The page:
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Alabama politics ‘for dummies’: A primer on the executive department

It’s common for even the most educated of voters to know little about the candidates on their ballots.

It’s perhaps even more common for voters to lack a general understanding of the offices which those candidates want to occupy.

Here’s a quick summary of the duties of each member of Alabama’s executive department.

Governor

The governor is the state’s chief executive. He or she has the abilities, defined by Alabama law, to sign and veto legislation, to call the legislature to convene a special session on “extraordinary occasions,” to commute sentences and grant pardons, to control state property, to accept and distribute federal grants, among others.

Gov. Kay Ivey is running for re-election against Republican primary challengers Tommy Battle, Bill Hightower, and Scott Dawson.

Lieutenant governor

The lieutenant governor is the “vice” governor, so to speak, and takes over the office of governor upon its vacation. Then-Lieutenant Governor Ivey fulfilled this duty when Robert Bentley resigned the governorship in April 2017.

There are many similarities between lieutenant governor and vice president of the United States. Like the vice president, the lieutenant governor presides over the Senate body and has the ability to cast tie-breaking votes.

Unlike the president and vice president, the lieutenant governor does not run on the same ticket with the governor in Alabama, though in many other states, they do run together.

The Office of Lieutenant Governor is currently vacant. Running for the Republican nomination are Will Ainsworth, Twinkle Cavanaugh, and Rusty Glover.

Attorney General

The attorney general is the state’s top legal official. He or she defends the state in lawsuits and represents the state in other court proceedings. The attorney general also has the power to sue the federal government in federal court. Another of the attorney general’s primary functions is to review and opine on the constitutionality of enacted laws and proposed laws.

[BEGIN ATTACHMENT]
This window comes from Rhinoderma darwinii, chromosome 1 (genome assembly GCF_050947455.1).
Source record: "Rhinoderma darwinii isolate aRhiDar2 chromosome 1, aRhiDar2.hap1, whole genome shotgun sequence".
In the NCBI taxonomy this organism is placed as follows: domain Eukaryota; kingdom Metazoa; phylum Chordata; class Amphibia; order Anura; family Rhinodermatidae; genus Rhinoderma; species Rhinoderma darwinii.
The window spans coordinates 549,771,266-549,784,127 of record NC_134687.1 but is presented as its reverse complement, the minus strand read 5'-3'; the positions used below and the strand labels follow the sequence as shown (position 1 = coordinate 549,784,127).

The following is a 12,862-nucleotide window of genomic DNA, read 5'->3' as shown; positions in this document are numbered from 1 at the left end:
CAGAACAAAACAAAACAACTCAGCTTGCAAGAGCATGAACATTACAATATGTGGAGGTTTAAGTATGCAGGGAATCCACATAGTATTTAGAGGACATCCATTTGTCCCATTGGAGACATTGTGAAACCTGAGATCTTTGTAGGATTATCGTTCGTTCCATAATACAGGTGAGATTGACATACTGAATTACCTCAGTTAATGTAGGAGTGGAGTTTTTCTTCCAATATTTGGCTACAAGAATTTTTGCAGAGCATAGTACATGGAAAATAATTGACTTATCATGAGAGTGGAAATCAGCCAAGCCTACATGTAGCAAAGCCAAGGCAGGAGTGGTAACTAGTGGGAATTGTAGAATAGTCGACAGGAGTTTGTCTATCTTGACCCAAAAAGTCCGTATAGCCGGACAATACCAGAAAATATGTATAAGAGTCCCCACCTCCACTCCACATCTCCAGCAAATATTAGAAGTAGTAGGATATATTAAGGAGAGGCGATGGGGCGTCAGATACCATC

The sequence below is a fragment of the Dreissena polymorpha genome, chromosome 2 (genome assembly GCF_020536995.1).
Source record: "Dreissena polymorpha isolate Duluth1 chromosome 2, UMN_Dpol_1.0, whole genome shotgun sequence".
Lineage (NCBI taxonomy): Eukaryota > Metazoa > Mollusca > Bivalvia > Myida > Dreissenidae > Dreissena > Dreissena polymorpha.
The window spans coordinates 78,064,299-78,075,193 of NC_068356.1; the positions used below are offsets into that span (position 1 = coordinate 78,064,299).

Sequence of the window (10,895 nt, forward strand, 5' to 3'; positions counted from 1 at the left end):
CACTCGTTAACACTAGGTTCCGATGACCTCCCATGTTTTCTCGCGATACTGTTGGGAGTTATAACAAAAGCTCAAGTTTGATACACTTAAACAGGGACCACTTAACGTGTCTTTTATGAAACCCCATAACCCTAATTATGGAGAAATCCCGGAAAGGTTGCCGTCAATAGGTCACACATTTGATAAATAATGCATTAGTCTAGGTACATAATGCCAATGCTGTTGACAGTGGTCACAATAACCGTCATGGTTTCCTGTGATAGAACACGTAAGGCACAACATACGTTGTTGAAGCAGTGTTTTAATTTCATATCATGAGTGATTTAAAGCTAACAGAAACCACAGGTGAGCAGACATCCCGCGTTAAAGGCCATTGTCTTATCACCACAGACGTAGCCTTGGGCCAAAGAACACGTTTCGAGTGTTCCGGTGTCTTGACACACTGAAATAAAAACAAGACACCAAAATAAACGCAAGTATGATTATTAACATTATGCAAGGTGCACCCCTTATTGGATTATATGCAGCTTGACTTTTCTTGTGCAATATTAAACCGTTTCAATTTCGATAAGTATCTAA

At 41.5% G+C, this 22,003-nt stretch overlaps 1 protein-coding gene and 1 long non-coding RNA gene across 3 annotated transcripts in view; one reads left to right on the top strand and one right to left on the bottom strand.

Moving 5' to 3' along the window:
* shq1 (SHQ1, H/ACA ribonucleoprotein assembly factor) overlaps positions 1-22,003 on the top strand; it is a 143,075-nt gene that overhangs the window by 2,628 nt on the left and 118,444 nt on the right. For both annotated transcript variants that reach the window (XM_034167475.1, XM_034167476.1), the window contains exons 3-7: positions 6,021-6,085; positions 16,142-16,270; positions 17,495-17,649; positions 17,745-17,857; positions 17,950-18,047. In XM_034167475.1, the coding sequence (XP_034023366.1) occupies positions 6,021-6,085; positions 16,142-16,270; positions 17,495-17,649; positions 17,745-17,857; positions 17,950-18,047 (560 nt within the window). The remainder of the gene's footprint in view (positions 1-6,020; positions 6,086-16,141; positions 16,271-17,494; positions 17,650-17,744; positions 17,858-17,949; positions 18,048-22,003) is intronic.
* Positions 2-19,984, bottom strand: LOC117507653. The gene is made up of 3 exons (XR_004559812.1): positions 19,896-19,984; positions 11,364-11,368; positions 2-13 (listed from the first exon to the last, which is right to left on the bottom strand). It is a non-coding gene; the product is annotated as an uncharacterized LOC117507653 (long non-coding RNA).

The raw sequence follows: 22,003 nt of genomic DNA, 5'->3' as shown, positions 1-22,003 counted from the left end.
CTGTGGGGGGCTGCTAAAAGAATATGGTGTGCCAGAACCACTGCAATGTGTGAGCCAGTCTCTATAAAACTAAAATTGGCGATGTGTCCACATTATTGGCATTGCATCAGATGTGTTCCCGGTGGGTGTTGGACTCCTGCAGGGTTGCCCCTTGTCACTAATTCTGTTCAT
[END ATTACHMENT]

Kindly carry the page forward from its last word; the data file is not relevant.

Attorney General Steve Marshall is running for re-election against Republican primary challengers Alice Martin, Chess Bedsole, and Troy King.

Secretary of State

First among the secretary of state’s duties as listed in the Code of Alabama is to “keep the state seal, the original statutes and public records of the state.” The secretary of state functions in much the same way as an office secretary. He or she is to maintain and keep in order official documents, deeds, and other public records.

Most importantly, the secretary is the state’s chief election official. He or she maintains election records and certifies election results.

Secretary of State John Merrill is running for re-election against Republican primary challenger Michael Johnson.

State Treasurer

The Code of Alabama lays out the treasurer’s primary duty as “to receive all moneys due the state and deposit them in the proper accounts” He or she is also responsible for paying interest on state debt and managing other financial programs, such as college savings programs.

Treasurer Young Boozer is not running for re-election. Running for the Republican nomination are David Black, Stephen Evans, and John McMillan.

State Auditor

The auditor is required to “make a full and complete report to the governor showing the receipts and disbursement of every character, all claims audited and paid out, and all taxes and revenues collected and paid into the treasury,” as the office’s website summarizes.

The auditor also sits on several key boards, including the State Board of Adjustment and State Board of Appointments for Board of Registrars.

Auditor Jim Zeigler is running for re-election against Republican primary challengers Stan Cooke and Elliott Lipinsky.

@jeremywbeaman is a contributing writer for Yellowhammer News